RENTON — The Seattle Seahawks want running back Marshawn Lynch to be a part of their future — they even acknowledge a new contract will likely be necessary to make that happen — but what they don’t yet know is if Lynch wants to play football in 2015 and beyond.
“Obviously we think he’s a hell of player, we want to have him back,” Seahawks general manager John Schneider said on 710 ESPN Seattle Tuesday. “He knows that, his representatives know that. He knows that if he’s back, he’s not going to be playing at the same number he’s scheduled to make. He’s a guy that is a heartbeat guy that we’d love to have back. Now whether or not he wants to play next year, I can’t answer that. I don’t know if he knows at this juncture.”
Lynch, who will be 29 next season, is due $7 million in what is the final year of the four-year extension he signed in 2012, but Seahawks coach Pete Carroll said after the Super Bowl that the two sides are already talking about a contract extension. But despite enjoying one of his best seasons in 2014, rushing for 1,306 yards and a career-high 13 touchdowns, Lynch hasn’t yet made it clear to the Seahawks whether he wants to endure another season of being one of the NFL’s most physical backs.
“It’s hard for these guys, it’s a long season,” Schneider said. “We’ve played a lot of football these last two years, and especially the way this guy runs the ball — it’s taxing on his body. So he has to reset himself and get in that mind frame of, ‘OK, I’m ready to get moving here again and get prepared for another season of this.’ Obviously we’d like to have a decision as quickly as we could so we can move forward, but we’d love to have him back.”
Last season, Lynch held out at the start of training camp seeking a raise, when at the time it seemed more likely that the Seahawks would release an aging running back to save money in 2015 rather than give him a raise. While the Seahawks did give him a small pay increase by converting some bonuses into base salary, Schneider said they couldn’t do a new contract because of the precedent that would set.
“The thing everyone needs to know in regard to Marshawn with last year, he was in the middle of a four-year contract — two years (into it),” Schneider said. “That was just all about precedent. It wasn’t at all about whether we thought he was the No. 1 back or the No. 4 back or the No. 7 back when you’re negotiating contracts. It didn’t have anything to do with that; it just had to do with precedent. If we re-did a contract for Marshawn, everybody would be standing outside my office looking for a new contract whenever they wanted in their deals. He knows that, but he also knows he’s a huge part of what we’re doing. He’s just extremely important to what we have going on here.”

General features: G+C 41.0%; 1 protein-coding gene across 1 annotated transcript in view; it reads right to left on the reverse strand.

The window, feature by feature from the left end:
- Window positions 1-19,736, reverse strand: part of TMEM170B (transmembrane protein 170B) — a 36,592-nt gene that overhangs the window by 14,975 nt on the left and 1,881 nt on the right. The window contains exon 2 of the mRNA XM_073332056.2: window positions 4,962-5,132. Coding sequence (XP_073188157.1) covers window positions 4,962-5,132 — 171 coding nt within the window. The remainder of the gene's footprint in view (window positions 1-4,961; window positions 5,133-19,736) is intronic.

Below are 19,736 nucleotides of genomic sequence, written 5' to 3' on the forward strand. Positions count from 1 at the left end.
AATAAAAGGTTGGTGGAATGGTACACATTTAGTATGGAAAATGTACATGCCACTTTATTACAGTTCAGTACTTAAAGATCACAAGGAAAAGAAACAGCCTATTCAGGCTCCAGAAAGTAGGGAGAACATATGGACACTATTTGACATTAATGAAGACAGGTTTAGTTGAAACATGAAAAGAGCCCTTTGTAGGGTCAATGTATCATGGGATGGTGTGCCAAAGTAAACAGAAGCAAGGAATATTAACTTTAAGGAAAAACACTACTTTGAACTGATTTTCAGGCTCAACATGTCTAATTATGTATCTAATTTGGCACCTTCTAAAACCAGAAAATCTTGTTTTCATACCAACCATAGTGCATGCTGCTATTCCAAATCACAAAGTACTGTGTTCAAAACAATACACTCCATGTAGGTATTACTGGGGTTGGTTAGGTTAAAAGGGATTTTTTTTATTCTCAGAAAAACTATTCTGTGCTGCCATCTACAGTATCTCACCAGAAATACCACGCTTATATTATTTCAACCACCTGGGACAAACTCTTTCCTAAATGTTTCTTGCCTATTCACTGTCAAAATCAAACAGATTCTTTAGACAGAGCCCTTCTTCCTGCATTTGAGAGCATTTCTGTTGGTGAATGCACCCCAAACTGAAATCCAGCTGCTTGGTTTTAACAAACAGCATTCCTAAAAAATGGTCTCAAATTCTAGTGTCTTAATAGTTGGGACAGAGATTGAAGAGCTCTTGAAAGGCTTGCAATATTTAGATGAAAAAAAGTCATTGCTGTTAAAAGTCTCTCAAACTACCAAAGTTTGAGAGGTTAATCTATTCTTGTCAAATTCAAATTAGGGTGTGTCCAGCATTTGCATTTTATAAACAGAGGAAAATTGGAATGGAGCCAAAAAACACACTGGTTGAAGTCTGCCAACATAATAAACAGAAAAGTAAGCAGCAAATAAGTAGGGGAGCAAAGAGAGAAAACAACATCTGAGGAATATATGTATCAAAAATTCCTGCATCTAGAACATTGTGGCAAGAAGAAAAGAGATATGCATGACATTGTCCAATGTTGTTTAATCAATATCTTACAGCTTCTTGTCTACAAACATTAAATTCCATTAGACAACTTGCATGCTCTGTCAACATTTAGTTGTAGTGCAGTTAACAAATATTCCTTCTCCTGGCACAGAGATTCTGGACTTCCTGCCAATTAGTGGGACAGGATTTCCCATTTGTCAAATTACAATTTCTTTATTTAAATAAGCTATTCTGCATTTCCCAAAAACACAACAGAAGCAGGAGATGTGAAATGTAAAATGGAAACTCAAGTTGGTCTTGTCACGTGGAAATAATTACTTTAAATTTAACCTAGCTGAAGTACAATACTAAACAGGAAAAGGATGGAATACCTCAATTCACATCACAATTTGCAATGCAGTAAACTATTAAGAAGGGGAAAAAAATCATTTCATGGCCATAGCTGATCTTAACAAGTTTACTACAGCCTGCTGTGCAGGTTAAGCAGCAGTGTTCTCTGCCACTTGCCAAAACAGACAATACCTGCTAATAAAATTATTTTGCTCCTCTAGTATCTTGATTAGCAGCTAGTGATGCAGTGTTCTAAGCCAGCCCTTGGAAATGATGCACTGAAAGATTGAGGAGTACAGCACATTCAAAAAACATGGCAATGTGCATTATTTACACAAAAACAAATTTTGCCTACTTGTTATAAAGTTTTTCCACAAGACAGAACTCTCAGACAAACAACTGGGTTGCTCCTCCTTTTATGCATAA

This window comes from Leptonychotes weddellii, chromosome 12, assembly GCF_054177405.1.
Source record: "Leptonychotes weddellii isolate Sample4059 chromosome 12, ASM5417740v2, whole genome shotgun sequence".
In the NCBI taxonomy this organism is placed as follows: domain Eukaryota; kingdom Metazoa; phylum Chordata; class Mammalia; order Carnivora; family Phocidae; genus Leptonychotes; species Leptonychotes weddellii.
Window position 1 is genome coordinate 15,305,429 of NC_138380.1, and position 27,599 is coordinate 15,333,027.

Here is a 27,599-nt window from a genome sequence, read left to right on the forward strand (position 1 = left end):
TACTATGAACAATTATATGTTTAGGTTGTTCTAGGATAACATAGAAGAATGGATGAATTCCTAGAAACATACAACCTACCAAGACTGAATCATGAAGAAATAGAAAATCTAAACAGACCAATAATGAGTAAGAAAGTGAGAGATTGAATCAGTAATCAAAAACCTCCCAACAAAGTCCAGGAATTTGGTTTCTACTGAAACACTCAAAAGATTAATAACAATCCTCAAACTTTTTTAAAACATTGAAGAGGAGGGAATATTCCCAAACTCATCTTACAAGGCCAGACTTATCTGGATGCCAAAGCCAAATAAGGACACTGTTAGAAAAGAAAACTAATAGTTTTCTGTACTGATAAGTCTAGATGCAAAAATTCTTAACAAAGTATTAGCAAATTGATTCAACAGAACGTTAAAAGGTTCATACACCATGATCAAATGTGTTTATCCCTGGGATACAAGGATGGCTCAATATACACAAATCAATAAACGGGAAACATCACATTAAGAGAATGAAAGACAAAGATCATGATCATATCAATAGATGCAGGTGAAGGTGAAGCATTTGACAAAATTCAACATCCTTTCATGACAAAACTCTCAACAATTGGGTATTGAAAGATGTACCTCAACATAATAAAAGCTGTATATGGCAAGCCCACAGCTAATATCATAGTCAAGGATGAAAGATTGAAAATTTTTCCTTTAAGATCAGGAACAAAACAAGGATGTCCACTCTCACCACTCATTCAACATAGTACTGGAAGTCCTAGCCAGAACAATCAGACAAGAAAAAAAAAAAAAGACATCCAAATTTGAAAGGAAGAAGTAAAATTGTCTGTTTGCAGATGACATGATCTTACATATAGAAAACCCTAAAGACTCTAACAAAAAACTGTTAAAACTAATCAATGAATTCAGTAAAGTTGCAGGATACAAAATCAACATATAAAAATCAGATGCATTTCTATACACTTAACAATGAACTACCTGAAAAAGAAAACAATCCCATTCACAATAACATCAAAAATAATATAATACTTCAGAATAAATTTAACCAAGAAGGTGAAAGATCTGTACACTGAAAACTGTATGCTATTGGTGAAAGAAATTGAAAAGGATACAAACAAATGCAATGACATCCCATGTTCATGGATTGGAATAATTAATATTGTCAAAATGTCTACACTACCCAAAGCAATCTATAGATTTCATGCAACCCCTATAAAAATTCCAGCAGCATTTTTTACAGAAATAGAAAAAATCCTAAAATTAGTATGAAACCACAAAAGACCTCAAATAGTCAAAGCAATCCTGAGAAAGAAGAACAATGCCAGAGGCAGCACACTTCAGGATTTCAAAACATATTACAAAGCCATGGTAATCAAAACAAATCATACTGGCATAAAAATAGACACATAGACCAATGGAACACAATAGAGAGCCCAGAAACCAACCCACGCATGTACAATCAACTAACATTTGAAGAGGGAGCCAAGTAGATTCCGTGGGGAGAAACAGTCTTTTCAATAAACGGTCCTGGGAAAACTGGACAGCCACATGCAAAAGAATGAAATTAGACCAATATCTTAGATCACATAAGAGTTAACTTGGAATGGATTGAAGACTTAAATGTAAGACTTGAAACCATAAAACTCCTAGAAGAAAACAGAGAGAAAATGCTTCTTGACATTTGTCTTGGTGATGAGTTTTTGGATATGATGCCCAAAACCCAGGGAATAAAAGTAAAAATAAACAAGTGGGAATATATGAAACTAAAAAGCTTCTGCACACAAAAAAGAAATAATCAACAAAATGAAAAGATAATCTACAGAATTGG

Now if Lynch wants a new deal, precedent will be on his side, as the Seahawks have routinely extended the contracts of key players a year before they hit free agency. The Seahawks likely are willing to do that with Lynch, but first they need to know if he plans on playing in 2015.
Of course Lynch isn’t the only key player on Seattle’s offense due a raise this offseason. For the first time in his young career, quarterback Russell Wilson is able to negotiate a new contract, and it is widely expected that the player who has for the past three seasons been the biggest bargain in the NFL will soon become one of the league’s highest-paid players.
But while Wilson is sure to be well compensated in his next deal, Schneider hinted that the Seahawks and their quarterback might be looking at outside-the-box ways to structure his deal that wouldn’t badly hinder their ability to stay competitive.
“First and foremost, there’s really no handbook for this job that we have, other than the fact that we’re going to do what’s best for the organization; that’s the No. 1 thing,” Schneider said. “I think Russell Wilson wants to win championships — we talk about being a consistent championship-caliber football team — and that means thinking outside the box a lot of times. We will do that with Russell. Russell knows there are certain dominoes that have to fall in place. I’ve talked to his agent now, much like several of our unrestricted free agents, and he knows, he gets it, he wants to win, he wants to win for a long time.
“I’m not going to get into the specifics of contract negations other than to say that we’re going to do what’s best for this organization moving forward first and foremost, and that does not mean that you just do exactly what everybody else has done around the league. I think we’ve proven that we do things in the manner we want to attack it.”
A day after announcing several coaching moves, including the promotion of defensive backs coach Kris Richard to defensive coordinator, the Seahawks promoted another assistant, giving Rocky Seto the title of assistant head coach/defense. Offensive line coach Tom Cable also holds an assistant head coach title on Seattle’s staff.
Seto, who has been working under Carroll since 2001, has been the Seahawks’ defensive passing game coordinator for the past two seasons. He, along with Richard, oversaw the league’s top secondary with cornerback Richard Sherman, and safeties Earl Thomas and Kam Chancellor all earning multiple All-Pro and Pro-Bowl honors dating back to 2011.
Herald Writer John Boyle: email@example.com